August 21, 2008

French process to extract uranium from reactor ash

Areva and the University of Idaho have signed an agreement to develop technology for recovering uranium from incinerator ash at Areva's uranium fuel plant in Richland, Washington state. The process also reduces the amount of ash classified as radioactive waste.

Chien Wai, a chemistry professor at the University of Idaho, has developed a process that uses supercritical fluids to dissolve toxic metals. When this process is coupled with a purifying process developed in partnership with Sydney Koegler, an engineer with Areva and former student at the University of Idaho, enriched uranium can be recovered from the ashes of contaminated materials.

A supercritical fluid - in this case carbon dioxide (CO2) - is any substance raised to a temperature and pressure at which it exhibits properties of both a gas and a liquid. When supercritical, the substance can move directly into a solid like a gas, yet dissolve compounds like a liquid. CO2 reaches its supercritical state at a pressure of about 6.9 MPa and a temperature of 31°C. When the fluid's pressure is returned to normal, it becomes a gas and evaporates, leaving behind only the extracted compounds. Wai commented that supercritical CO2 has been used for decades to remove caffeine from whole coffee beans.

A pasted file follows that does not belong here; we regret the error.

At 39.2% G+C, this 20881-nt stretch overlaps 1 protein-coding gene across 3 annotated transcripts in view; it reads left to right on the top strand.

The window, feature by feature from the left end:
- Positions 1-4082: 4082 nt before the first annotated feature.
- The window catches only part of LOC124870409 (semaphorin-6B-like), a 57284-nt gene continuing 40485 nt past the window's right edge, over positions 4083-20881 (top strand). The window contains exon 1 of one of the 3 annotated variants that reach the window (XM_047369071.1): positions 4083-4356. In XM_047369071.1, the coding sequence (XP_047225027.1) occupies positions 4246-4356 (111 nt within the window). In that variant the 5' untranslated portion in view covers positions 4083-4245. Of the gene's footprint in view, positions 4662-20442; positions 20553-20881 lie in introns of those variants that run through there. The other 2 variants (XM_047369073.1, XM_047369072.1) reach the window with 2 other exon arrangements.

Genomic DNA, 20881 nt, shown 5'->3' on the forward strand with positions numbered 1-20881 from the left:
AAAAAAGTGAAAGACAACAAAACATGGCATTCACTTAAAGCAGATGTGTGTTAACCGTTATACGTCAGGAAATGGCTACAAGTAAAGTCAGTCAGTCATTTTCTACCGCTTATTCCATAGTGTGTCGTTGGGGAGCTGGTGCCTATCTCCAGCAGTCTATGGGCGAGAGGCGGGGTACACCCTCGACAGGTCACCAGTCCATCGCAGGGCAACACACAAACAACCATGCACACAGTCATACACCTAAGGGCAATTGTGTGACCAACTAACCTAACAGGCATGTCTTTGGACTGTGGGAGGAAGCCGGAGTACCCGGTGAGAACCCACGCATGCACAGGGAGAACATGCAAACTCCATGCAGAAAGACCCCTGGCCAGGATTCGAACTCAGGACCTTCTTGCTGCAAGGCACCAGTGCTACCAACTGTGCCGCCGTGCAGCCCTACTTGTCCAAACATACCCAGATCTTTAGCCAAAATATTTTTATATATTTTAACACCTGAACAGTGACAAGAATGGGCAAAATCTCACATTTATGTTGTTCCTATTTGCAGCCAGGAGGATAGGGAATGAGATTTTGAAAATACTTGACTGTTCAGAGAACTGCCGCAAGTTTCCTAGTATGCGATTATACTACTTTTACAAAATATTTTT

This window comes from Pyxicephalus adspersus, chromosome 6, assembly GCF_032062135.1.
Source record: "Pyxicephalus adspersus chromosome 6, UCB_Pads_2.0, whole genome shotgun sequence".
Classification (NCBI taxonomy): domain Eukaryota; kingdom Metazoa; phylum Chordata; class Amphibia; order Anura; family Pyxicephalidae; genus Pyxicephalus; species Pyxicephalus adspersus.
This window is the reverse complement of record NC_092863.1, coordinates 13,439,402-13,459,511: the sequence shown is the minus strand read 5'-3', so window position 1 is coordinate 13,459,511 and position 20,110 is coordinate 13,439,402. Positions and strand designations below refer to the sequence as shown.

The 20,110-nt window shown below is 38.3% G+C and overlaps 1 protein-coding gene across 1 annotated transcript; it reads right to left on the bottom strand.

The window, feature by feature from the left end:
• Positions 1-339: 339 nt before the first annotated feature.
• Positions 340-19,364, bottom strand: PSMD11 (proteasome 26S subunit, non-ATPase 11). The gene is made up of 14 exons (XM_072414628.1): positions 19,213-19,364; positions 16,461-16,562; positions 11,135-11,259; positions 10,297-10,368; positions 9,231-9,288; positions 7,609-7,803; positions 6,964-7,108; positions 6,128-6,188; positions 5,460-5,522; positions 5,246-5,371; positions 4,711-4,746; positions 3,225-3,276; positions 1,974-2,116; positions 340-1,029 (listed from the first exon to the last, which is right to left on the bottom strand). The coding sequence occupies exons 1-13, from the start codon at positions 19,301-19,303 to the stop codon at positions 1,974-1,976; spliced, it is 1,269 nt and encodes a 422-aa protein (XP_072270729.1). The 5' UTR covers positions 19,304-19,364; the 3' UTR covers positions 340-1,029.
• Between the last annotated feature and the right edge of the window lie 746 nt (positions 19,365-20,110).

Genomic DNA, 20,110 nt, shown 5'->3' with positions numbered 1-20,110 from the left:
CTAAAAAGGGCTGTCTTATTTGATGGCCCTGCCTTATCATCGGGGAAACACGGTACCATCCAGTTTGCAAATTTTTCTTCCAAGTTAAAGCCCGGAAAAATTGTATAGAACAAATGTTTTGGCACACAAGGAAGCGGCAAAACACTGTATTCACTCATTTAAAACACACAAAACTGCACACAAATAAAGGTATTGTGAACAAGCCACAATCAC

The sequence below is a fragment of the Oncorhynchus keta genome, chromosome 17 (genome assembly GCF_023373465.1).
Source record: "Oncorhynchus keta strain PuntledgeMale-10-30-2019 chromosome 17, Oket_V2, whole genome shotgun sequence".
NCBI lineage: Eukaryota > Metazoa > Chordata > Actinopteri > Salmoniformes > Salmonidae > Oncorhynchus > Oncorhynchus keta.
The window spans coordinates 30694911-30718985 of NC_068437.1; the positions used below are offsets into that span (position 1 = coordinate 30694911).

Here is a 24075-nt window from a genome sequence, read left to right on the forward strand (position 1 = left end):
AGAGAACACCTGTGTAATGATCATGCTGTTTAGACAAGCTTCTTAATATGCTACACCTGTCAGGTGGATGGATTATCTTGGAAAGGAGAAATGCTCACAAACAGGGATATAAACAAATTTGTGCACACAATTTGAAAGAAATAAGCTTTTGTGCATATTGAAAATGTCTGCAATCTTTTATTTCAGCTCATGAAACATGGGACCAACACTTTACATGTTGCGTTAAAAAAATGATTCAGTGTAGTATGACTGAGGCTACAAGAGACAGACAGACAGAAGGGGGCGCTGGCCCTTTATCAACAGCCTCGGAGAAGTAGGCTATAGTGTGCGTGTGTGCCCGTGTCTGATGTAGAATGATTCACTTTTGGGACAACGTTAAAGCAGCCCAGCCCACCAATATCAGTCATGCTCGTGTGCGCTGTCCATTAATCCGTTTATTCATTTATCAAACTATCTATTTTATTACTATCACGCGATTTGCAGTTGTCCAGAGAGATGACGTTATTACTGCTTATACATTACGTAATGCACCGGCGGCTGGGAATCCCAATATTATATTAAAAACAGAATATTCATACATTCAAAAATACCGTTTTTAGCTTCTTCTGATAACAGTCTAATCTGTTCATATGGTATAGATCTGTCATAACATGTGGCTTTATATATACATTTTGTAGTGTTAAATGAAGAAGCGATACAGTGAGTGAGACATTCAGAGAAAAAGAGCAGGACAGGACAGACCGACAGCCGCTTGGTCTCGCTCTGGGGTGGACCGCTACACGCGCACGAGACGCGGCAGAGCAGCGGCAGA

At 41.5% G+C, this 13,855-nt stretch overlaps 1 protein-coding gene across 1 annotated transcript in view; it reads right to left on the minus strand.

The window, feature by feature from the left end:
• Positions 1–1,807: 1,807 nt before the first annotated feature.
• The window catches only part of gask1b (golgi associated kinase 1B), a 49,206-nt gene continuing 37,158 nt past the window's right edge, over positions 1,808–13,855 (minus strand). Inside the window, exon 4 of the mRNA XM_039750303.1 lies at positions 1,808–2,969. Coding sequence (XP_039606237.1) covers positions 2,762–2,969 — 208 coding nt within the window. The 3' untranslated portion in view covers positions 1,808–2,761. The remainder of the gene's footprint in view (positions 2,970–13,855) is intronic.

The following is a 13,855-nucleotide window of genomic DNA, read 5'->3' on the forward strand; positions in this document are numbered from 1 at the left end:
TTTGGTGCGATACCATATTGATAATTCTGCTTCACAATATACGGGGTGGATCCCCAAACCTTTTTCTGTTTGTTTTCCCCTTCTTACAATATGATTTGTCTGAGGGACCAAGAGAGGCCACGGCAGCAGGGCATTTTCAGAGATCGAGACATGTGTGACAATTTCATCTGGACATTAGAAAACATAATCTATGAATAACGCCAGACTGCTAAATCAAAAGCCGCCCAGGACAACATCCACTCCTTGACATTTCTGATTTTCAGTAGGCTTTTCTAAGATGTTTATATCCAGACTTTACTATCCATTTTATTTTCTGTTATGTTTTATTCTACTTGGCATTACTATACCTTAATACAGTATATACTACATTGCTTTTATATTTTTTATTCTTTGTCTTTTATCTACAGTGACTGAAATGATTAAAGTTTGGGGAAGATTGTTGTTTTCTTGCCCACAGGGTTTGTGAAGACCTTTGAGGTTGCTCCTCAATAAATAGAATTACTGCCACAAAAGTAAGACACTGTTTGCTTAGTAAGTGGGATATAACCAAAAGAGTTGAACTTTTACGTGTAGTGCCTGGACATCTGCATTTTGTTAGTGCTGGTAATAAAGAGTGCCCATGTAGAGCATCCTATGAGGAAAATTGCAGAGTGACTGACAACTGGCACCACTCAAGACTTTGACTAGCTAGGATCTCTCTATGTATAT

Areva plans to apply the process to recover uranium from 32 tonnes of ash at its Richland nuclear fuel plant. In addition to the recovery of two tonnes of uranium, the radiotoxicity of the post-process ash is reduced, thereby allowing some to be reclassified as other than low-level waste (LLW).

Construction of the ash-uranium recovery plant will begin in 2008 and should be operational in 2009. It will take about one year to process the 32 tonnes of ash at Richland, after which the plant could process ash from other LLW generators in the nuclear energy and nuclear medicine industries.

LLW from a nuclear plant

Waste type
Waste volume (cubic metres)


In other nuclear news, Canada is extending the operating life of the Gentilly 2 nuclear reactor until 2040

Other methods of handling low level waste

A large nuclear power plant that generates electricity for a half million people produces approximately 25 tons of spent fuel annually. An equivalent coal plant produces 10 million tons annually of air pollutants, potentially hazardous ash, and other wastes.

Nuclear waste discussed at Berkeley

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